Tennessee lawmakers are on track to pass the state’s first school voucher program.
A key panel voted Wednesday to approve a plan that would eventually offer up to 20,000 vouchers for private school tuition.
Government-funded vouchers for private school tuition have been in the works in Tennessee for several years. Advocates say they’ll give low-income families another choice, rather than forcing them to attend failing schools.
The House Finance Subcommittee has been a major hurdle, however. Skeptics, including some Republicans on the panel, say voucher programs in other parts of the country haven’t delivered results.
But this year, that subcommittee has seen a shakeup, after its chairman, state Rep. Mike Harrison, resigned his seat last fall. That, combined with the absence of another skeptic for medical reasons, paved the way for vouchers to make their way out on a voice vote.
Vouchers’ long-time sponsor, state Rep. Bill Dunn, isn’t ready to declare victory but he says the move is a tremendous development.
“I’m excited. This is great. I think it’s obvious there are kids that are in need, and if we don’t help them this way, then they’re doomed to failure.”
The proposal, House Bill 1049, calls for creating 5,000 vouchers for private school tuition at the outset. That number would eventually increase to 20,000 vouchers.
Vouchers — or “opportunity scholarships,” as their supporters call them — would be offered first to children from low-income families and who have been assigned to schools designated by the state as failing. If those children do not take all of the vouchers, eligibility would be expanded to other families within the same school system.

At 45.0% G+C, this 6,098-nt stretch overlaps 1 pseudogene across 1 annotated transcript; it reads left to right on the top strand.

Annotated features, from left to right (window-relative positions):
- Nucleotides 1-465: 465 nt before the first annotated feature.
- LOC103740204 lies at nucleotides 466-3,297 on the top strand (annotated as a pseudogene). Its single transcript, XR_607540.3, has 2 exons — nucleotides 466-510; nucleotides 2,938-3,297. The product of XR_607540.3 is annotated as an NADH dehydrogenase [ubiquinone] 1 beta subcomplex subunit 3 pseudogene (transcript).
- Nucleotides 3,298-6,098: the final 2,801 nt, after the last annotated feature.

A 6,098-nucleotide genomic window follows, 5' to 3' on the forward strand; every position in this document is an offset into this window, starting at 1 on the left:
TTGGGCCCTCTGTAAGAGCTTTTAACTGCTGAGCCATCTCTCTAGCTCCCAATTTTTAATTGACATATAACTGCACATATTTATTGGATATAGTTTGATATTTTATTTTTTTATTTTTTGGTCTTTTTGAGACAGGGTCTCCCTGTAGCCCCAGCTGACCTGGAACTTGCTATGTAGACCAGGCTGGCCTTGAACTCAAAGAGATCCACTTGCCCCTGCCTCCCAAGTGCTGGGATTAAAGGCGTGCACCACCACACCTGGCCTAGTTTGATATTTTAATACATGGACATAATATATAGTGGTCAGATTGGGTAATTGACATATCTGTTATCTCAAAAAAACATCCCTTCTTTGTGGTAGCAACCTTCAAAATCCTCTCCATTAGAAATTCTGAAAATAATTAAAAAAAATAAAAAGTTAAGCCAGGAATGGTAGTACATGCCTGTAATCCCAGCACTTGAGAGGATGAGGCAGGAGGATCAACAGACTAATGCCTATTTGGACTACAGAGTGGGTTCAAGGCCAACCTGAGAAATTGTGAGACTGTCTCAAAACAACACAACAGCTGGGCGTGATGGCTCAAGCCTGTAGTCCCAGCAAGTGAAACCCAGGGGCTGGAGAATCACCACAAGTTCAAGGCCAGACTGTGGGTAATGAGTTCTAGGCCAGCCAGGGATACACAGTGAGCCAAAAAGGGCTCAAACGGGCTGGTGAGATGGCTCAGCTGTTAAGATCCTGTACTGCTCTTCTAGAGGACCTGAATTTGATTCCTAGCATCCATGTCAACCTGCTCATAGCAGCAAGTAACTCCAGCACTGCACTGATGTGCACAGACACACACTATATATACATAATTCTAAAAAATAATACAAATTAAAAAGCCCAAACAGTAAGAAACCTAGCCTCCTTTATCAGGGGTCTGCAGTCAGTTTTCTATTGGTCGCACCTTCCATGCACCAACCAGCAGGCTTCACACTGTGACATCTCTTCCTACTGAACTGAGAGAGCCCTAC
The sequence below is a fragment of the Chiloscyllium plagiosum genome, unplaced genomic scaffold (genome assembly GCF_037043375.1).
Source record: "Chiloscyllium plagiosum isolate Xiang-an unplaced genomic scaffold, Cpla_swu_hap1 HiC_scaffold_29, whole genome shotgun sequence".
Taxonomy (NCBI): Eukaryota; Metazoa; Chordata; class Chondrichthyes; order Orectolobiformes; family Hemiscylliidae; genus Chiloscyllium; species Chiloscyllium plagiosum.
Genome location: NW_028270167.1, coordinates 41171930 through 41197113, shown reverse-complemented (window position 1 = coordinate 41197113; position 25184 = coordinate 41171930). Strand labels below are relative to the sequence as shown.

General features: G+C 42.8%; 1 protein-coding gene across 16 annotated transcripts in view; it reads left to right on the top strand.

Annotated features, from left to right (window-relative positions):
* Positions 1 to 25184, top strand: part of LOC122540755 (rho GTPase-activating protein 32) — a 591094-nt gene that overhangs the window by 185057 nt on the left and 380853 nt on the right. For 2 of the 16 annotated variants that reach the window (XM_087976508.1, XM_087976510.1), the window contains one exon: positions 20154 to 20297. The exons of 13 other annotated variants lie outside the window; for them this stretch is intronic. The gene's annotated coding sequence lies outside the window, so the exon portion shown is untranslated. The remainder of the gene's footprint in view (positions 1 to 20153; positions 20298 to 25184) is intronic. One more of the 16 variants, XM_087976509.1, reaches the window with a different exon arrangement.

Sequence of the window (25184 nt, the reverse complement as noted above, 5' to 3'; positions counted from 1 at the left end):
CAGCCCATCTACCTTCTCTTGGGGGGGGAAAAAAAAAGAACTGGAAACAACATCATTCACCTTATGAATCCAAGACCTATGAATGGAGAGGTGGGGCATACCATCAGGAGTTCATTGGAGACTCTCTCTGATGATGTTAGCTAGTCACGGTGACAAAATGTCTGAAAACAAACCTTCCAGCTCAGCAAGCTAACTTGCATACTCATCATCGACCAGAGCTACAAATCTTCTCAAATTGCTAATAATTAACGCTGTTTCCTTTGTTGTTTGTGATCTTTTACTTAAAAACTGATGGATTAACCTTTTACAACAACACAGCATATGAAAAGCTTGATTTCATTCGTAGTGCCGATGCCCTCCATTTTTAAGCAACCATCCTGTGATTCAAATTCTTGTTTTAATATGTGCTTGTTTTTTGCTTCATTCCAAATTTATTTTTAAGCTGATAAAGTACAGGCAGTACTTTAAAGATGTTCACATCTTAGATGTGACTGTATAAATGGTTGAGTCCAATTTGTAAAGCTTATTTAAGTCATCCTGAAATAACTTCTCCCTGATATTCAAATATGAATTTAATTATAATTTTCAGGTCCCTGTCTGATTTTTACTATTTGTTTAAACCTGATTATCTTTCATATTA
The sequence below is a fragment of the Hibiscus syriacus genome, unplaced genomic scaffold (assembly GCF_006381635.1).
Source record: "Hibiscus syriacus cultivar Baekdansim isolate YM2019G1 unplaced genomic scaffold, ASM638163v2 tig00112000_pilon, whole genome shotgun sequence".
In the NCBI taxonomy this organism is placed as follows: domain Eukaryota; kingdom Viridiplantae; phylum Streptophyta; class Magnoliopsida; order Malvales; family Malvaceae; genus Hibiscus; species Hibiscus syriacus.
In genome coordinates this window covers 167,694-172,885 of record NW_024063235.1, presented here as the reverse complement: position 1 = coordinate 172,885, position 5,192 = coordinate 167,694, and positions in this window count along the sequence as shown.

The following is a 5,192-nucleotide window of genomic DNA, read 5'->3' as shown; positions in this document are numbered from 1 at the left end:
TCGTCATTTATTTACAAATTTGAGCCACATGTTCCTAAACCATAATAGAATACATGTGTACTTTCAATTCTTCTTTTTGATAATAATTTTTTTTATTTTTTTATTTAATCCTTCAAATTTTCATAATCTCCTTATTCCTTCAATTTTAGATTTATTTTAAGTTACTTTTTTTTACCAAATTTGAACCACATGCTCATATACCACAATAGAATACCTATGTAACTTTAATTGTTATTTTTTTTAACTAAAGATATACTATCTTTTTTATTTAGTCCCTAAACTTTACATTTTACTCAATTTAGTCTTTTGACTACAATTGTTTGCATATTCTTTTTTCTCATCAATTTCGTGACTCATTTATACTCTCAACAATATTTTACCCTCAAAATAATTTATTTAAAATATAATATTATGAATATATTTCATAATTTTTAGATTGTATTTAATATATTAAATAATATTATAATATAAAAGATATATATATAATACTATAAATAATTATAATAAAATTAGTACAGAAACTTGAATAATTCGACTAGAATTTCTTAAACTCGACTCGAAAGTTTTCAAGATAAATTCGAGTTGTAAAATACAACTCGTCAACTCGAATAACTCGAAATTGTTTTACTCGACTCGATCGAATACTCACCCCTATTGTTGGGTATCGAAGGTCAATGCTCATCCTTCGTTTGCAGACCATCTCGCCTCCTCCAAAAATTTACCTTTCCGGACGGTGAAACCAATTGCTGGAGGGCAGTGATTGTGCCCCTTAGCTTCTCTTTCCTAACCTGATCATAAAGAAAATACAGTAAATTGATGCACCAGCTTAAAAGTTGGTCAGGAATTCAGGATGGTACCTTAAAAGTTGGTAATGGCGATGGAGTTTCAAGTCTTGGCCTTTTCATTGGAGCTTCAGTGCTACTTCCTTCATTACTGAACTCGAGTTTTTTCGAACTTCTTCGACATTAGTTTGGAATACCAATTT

The state Senate has already approved voucher legislation. Gov. Bill Haslam has proposed similar voucher plans in years past.
Wednesday’s vote in the House came relatively quickly, as most lawmakers appeared to have their minds made up before the subcommittee met.
An important vote in favor of vouchers came from House Majority Leader Gerald McCormick, R-Chattanooga. He says his thinking has evolved.
McCormick once feared vouchers would distract from other efforts to improve public schools. But rather than prepare for vouchers’ eventual passage, public school districts have hired lawyers to sue the state for more funding, McCormick said.
“We have waited long enough,” he said. “The time to take care of this is now.”
Opponents scrambled to convince the subcommittee to hold the line. They argued top private schools would have little incentive to accept vouchers, and they pointed to studies that suggest students who get vouchers do no better than their peers who remain in public schools.
They also said vouchers will erode funding for public education and said that students from immigrant families would find it difficult to navigate the voucher-application process.
State Rep. David Alexander, R-Winchester, was concerned vouchers might be used to send kids to religious schools. He said he plans to offer an amendment that would bar schools that receive vouchers from having rules against blasphemy, teaching that women are inferior to women or that religious law supersedes the U.S. Constitution.
But opponents mainly decried the maneuvering that went into the vote. State Rep. Mike Stewart, D-Nashville, said voucher backers seemed to have bided for an opportune time.
“You’re talking about a bill that, according to the fiscal note, is going to cost local governments $70 million and you run it out of committee on a snow day with one of the key members of the committee not there?” he said. “Vouchers is one of those unusual policies for which there is virtually no support.”
This story was originally published on January 20, 2016 via Nashville Public Radio.